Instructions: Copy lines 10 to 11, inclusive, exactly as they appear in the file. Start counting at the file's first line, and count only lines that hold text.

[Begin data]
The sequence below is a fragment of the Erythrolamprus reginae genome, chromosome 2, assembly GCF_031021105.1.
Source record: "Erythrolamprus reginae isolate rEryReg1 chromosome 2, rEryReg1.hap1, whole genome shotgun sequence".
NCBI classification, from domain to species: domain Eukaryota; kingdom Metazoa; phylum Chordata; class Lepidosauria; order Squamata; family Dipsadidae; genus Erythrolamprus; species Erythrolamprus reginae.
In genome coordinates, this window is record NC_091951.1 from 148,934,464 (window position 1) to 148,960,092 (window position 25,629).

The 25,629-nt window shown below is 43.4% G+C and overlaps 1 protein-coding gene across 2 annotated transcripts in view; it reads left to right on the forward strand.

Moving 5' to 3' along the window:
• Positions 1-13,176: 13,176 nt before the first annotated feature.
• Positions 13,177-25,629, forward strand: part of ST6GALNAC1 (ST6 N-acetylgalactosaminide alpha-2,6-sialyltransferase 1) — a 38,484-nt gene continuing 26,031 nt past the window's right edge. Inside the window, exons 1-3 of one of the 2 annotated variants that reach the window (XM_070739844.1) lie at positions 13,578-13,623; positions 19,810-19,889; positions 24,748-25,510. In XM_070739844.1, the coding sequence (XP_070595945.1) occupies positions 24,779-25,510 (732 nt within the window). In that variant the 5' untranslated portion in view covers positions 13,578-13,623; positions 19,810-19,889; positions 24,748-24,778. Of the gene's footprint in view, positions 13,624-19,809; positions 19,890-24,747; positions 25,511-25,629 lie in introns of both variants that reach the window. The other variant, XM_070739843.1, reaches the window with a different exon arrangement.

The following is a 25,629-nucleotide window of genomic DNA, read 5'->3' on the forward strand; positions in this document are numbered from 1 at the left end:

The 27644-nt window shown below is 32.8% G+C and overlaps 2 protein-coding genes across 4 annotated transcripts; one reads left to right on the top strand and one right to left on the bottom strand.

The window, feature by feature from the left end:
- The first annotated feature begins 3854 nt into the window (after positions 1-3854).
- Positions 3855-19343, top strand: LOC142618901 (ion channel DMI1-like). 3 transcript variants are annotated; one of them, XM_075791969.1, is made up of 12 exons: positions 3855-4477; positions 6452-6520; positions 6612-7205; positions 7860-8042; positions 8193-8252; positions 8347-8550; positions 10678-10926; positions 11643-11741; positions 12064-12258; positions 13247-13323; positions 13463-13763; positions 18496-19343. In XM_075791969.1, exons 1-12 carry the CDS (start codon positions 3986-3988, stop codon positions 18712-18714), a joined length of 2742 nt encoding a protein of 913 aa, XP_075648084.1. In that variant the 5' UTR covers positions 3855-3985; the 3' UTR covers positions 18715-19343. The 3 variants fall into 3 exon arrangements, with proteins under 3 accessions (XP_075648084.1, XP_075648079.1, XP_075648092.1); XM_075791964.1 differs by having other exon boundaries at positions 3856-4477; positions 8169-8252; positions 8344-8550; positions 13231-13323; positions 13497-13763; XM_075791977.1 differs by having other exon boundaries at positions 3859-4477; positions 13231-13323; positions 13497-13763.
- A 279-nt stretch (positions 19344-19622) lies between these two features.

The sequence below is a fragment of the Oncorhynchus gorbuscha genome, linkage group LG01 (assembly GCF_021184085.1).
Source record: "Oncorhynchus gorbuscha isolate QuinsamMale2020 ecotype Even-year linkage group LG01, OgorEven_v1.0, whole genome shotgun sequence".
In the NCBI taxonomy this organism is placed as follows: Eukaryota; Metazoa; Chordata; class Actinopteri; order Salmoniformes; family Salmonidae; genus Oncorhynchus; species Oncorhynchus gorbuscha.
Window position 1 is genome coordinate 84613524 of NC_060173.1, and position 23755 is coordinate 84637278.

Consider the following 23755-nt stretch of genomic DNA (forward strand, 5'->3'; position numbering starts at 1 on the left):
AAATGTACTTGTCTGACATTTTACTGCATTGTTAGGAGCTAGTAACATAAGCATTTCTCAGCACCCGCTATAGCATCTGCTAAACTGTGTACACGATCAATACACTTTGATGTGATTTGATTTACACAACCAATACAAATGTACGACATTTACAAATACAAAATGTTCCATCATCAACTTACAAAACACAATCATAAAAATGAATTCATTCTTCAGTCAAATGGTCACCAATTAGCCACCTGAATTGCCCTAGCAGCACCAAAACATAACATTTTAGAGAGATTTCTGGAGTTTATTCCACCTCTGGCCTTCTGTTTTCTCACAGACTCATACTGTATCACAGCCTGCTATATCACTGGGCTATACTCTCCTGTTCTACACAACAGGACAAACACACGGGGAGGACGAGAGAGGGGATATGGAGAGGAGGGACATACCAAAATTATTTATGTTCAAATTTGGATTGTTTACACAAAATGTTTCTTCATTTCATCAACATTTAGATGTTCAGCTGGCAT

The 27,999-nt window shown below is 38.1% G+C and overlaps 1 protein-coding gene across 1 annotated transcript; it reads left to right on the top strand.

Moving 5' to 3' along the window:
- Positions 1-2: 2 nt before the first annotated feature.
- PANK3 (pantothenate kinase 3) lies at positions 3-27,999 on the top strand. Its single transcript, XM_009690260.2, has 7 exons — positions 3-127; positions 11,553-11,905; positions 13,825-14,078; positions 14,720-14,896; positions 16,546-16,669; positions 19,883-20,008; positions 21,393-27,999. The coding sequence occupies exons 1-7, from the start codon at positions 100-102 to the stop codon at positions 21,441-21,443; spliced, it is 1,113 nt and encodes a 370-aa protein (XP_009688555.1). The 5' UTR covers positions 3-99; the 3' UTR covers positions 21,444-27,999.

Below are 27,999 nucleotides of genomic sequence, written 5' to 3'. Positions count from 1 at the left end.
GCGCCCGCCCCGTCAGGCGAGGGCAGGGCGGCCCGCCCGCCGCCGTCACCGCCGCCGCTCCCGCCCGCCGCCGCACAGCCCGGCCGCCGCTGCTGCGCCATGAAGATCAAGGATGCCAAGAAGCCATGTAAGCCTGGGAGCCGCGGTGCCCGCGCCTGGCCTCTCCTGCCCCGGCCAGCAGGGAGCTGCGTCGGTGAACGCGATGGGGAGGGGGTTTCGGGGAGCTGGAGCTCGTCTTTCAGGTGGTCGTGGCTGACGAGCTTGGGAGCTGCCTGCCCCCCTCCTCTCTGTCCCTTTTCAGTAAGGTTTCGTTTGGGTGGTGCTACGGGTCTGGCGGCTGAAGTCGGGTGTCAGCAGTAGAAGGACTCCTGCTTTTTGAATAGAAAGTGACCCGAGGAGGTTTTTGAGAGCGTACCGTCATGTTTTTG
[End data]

The 27644-nt window shown below is 32.8% G+C and overlaps 2 protein-coding genes across 4 annotated transcripts; one reads left to right on the top strand and one right to left on the bottom strand.

The window, feature by feature from the left end: